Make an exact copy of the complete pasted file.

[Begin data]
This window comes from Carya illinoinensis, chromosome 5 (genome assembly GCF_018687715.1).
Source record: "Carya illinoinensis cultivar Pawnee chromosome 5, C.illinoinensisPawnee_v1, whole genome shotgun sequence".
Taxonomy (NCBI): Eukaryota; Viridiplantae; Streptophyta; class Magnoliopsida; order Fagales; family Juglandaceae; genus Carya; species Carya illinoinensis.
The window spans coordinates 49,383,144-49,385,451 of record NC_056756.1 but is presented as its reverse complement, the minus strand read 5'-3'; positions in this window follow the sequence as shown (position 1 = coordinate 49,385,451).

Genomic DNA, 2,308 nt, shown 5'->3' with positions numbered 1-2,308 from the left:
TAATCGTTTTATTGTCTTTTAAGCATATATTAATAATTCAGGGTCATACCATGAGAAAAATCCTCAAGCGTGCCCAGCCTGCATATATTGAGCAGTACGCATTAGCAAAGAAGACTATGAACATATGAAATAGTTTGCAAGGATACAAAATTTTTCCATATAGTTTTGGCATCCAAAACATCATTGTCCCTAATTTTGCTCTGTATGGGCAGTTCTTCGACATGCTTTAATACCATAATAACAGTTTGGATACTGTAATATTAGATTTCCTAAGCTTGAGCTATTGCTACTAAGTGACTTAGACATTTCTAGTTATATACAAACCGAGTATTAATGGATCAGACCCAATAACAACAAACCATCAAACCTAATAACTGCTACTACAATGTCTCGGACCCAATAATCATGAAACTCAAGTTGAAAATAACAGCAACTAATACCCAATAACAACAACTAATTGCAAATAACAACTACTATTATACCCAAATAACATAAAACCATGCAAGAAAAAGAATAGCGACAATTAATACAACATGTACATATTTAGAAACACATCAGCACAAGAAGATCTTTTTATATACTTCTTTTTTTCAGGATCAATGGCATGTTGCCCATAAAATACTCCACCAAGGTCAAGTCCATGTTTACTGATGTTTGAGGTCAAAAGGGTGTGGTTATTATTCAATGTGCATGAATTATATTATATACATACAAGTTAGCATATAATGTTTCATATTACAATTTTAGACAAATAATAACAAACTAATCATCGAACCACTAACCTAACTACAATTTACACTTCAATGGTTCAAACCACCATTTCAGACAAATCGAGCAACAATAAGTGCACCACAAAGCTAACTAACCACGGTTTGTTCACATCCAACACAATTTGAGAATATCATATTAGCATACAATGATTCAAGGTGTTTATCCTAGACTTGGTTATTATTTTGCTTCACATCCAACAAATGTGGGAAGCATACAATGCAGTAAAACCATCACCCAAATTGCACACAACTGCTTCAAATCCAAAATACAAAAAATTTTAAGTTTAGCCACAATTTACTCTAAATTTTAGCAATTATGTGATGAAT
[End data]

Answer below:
This window comes from Carya illinoinensis, chromosome 5 (genome assembly GCF_018687715.1).
Source record: "Carya illinoinensis cultivar Pawnee chromosome 5, C.illinoinensisPawnee_v1, whole genome shotgun sequence".
Taxonomy (NCBI): Eukaryota; Viridiplantae; Streptophyta; class Magnoliopsida; order Fagales; family Juglandaceae; genus Carya; species Carya illinoinensis.
The window spans coordinates 49,383,144-49,385,451 of record NC_056756.1 but is presented as its reverse complement, the minus strand read 5'-3'; positions in this window follow the sequence as shown (position 1 = coordinate 49,385,451).

Genomic DNA, 2,308 nt, shown 5'->3' with positions numbered 1-2,308 from the left:
TAATCGTTTTATTGTCTTTTAAGCATATATTAATAATTCAGGGTCATACCATGAGAAAAATCCTCAAGCGTGCCCAGCCTGCATATATTGAGCAGTACGCATTAGCAAAGAAGACTATGAACATATGAAATAGTTTGCAAGGATACAAAATTTTTCCATATAGTTTTGGCATCCAAAACATCATTGTCCCTAATTTTGCTCTGTATGGGCAGTTCTTCGACATGCTTTAATACCATAATAACAGTTTGGATACTGTAATATTAGATTTCCTAAGCTTGAGCTATTGCTACTAAGTGACTTAGACATTTCTAGTTATATACAAACCGAGTATTAATGGATCAGACCCAATAACAACAAACCATCAAACCTAATAACTGCTACTACAATGTCTCGGACCCAATAATCATGAAACTCAAGTTGAAAATAACAGCAACTAATACCCAATAACAACAACTAATTGCAAATAACAACTACTATTATACCCAAATAACATAAAACCATGCAAGAAAAAGAATAGCGACAATTAATACAACATGTACATATTTAGAAACACATCAGCACAAGAAGATCTTTTTATATACTTCTTTTTTTCAGGATCAATGGCATGTTGCCCATAAAATACTCCACCAAGGTCAAGTCCATGTTTACTGATGTTTGAGGTCAAAAGGGTGTGGTTATTATTCAATGTGCATGAATTATATTATATACATACAAGTTAGCATATAATGTTTCATATTACAATTTTAGACAAATAATAACAAACTAATCATCGAACCACTAACCTAACTACAATTTACACTTCAATGGTTCAAACCACCATTTCAGACAAATCGAGCAACAATAAGTGCACCACAAAGCTAACTAACCACGGTTTGTTCACATCCAACACAATTTGAGAATATCATATTAGCATACAATGATTCAAGGTGTTTATCCTAGACTTGGTTATTATTTTGCTTCACATCCAACAAATGTGGGAAGCATACAATGCAGTAAAACCATCACCCAAATTGCACACAACTGCTTCAAATCCAAAATACAAAAAATTTTAAGTTTAGCCACAATTTACTCTAAATTTTAGCAATTATGTGATGAAT